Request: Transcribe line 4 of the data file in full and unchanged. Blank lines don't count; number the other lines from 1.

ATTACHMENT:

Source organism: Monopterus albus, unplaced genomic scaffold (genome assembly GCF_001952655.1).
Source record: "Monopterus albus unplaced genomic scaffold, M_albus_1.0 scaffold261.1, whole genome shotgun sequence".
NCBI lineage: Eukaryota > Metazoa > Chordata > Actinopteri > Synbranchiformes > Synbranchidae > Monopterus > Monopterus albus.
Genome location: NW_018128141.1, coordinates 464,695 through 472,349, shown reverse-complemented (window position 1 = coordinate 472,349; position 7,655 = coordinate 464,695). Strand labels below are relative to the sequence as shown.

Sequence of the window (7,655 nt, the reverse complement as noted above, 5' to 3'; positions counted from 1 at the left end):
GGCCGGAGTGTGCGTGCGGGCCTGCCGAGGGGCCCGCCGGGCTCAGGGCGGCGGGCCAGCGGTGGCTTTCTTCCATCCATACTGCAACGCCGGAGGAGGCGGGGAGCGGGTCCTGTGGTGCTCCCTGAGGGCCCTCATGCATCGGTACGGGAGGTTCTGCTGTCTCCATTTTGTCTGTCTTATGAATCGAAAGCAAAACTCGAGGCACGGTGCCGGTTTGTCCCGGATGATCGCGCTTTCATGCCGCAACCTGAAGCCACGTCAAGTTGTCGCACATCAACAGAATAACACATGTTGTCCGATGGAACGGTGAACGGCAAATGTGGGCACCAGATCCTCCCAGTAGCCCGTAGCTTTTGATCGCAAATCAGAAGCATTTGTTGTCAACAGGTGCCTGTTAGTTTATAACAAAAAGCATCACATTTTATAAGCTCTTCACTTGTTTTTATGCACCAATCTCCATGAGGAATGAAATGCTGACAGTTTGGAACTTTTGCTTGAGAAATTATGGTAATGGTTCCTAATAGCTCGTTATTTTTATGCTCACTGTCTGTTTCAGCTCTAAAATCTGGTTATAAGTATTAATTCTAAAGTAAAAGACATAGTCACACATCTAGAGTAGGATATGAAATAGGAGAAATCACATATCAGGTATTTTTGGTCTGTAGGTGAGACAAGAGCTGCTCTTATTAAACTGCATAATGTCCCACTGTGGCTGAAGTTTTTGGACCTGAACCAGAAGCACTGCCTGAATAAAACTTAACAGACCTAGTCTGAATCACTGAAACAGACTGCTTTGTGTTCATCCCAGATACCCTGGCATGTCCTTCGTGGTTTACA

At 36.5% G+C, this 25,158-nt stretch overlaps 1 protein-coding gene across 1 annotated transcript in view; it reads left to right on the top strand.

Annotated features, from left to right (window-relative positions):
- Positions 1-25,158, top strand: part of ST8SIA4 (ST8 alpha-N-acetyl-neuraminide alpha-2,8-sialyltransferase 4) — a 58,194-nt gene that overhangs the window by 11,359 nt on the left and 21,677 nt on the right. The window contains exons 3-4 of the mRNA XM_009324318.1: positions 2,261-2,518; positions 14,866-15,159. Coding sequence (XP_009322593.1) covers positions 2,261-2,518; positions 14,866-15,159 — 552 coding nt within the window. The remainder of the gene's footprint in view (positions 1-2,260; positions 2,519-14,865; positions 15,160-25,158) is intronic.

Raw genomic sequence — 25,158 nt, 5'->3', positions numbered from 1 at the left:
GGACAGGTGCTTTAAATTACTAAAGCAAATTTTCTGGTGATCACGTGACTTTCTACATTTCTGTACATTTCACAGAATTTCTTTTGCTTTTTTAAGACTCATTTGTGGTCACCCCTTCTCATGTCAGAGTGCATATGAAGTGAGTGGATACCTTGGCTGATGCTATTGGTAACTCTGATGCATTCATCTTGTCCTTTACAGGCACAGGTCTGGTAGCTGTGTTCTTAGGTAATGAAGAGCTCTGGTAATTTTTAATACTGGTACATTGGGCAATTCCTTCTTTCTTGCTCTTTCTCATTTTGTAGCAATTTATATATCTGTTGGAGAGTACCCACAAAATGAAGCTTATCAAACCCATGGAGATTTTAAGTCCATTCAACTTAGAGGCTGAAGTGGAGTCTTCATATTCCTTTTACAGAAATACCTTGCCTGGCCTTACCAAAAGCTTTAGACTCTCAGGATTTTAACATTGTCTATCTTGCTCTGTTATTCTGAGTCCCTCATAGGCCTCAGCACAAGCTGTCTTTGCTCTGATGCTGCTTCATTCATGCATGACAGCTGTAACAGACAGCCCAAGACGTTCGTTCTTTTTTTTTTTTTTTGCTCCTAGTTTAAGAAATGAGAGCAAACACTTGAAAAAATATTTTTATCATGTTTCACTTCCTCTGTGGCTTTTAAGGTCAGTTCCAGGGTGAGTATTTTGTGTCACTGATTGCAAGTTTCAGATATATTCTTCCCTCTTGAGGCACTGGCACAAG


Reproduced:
Genome location: NW_018128141.1, coordinates 464,695 through 472,349, shown reverse-complemented (window position 1 = coordinate 472,349; position 7,655 = coordinate 464,695). Strand labels below are relative to the sequence as shown.